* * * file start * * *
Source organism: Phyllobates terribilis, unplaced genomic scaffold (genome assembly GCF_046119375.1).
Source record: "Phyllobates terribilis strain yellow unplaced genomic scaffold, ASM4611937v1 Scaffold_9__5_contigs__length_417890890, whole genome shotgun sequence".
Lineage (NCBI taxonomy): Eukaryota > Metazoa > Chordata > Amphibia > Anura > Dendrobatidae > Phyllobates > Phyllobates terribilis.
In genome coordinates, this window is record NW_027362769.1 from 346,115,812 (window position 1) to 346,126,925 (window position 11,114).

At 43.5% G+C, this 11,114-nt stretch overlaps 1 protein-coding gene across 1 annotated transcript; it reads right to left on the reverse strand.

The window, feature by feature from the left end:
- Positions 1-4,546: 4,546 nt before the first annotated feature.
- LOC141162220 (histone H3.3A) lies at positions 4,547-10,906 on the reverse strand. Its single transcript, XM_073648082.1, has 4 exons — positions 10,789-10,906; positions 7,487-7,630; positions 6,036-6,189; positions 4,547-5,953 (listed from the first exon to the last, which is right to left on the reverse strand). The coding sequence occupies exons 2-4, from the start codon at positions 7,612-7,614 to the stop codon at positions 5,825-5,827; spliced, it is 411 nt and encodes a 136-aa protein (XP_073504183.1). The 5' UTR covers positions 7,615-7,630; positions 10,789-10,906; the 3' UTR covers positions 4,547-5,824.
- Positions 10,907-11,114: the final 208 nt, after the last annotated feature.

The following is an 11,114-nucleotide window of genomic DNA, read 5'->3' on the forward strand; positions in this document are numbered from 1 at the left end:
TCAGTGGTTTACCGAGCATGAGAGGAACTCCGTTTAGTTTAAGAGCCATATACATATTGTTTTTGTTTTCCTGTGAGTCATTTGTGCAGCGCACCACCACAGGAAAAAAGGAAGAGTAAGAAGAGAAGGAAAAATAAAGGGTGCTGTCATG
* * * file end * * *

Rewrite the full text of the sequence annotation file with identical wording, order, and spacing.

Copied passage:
Source organism: Phyllobates terribilis, unplaced genomic scaffold (genome assembly GCF_046119375.1).
Source record: "Phyllobates terribilis strain yellow unplaced genomic scaffold, ASM4611937v1 Scaffold_9__5_contigs__length_417890890, whole genome shotgun sequence".
Lineage (NCBI taxonomy): Eukaryota > Metazoa > Chordata > Amphibia > Anura > Dendrobatidae > Phyllobates > Phyllobates terribilis.
In genome coordinates, this window is record NW_027362769.1 from 346,115,812 (window position 1) to 346,126,925 (window position 11,114).

At 43.5% G+C, this 11,114-nt stretch overlaps 1 protein-coding gene across 1 annotated transcript; it reads right to left on the reverse strand.

The window, feature by feature from the left end:
- Positions 1-4,546: 4,546 nt before the first annotated feature.
- LOC141162220 (histone H3.3A) lies at positions 4,547-10,906 on the reverse strand. Its single transcript, XM_073648082.1, has 4 exons — positions 10,789-10,906; positions 7,487-7,630; positions 6,036-6,189; positions 4,547-5,953 (listed from the first exon to the last, which is right to left on the reverse strand). The coding sequence occupies exons 2-4, from the start codon at positions 7,612-7,614 to the stop codon at positions 5,825-5,827; spliced, it is 411 nt and encodes a 136-aa protein (XP_073504183.1). The 5' UTR covers positions 7,615-7,630; positions 10,789-10,906; the 3' UTR covers positions 4,547-5,824.
- Positions 10,907-11,114: the final 208 nt, after the last annotated feature.

The following is an 11,114-nucleotide window of genomic DNA, read 5'->3' on the forward strand; positions in this document are numbered from 1 at the left end:
TCAGTGGTTTACCGAGCATGAGAGGAACTCCGTTTAGTTTAAGAGCCATATACATATTGTTTTTGTTTTCCTGTGAGTCATTTGTGCAGCGCACCACCACAGGAAAAAAGGAAGAGTAAGAAGAGAAGGAAAAATAAAGGGTGCTGTCATG